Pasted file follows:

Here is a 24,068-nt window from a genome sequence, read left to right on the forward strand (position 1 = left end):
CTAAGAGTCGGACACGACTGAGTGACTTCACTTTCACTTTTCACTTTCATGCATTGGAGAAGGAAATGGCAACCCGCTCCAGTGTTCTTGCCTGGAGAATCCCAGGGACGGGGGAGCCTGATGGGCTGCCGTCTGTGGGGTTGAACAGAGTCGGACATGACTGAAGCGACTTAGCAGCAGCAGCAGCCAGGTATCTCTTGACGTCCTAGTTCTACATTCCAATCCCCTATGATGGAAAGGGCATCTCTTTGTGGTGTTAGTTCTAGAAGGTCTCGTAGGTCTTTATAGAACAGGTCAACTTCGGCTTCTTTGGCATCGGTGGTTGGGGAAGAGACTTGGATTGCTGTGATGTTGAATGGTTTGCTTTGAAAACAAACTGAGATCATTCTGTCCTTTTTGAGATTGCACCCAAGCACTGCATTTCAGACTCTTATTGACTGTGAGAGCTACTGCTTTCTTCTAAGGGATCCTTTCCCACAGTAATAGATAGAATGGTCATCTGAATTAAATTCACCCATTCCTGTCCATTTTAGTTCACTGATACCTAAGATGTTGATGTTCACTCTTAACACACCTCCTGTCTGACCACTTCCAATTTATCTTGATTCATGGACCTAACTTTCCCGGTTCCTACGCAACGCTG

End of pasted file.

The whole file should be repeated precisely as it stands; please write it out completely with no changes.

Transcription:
Here is a 24,068-nt window from a genome sequence, read left to right on the forward strand (position 1 = left end):
CTAAGAGTCGGACACGACTGAGTGACTTCACTTTCACTTTTCACTTTCATGCATTGGAGAAGGAAATGGCAACCCGCTCCAGTGTTCTTGCCTGGAGAATCCCAGGGACGGGGGAGCCTGATGGGCTGCCGTCTGTGGGGTTGAACAGAGTCGGACATGACTGAAGCGACTTAGCAGCAGCAGCAGCCAGGTATCTCTTGACGTCCTAGTTCTACATTCCAATCCCCTATGATGGAAAGGGCATCTCTTTGTGGTGTTAGTTCTAGAAGGTCTCGTAGGTCTTTATAGAACAGGTCAACTTCGGCTTCTTTGGCATCGGTGGTTGGGGAAGAGACTTGGATTGCTGTGATGTTGAATGGTTTGCTTTGAAAACAAACTGAGATCATTCTGTCCTTTTTGAGATTGCACCCAAGCACTGCATTTCAGACTCTTATTGACTGTGAGAGCTACTGCTTTCTTCTAAGGGATCCTTTCCCACAGTAATAGATAGAATGGTCATCTGAATTAAATTCACCCATTCCTGTCCATTTTAGTTCACTGATACCTAAGATGTTGATGTTCACTCTTAACACACCTCCTGTCTGACCACTTCCAATTTATCTTGATTCATGGACCTAACTTTCCCGGTTCCTACGCAACGCTG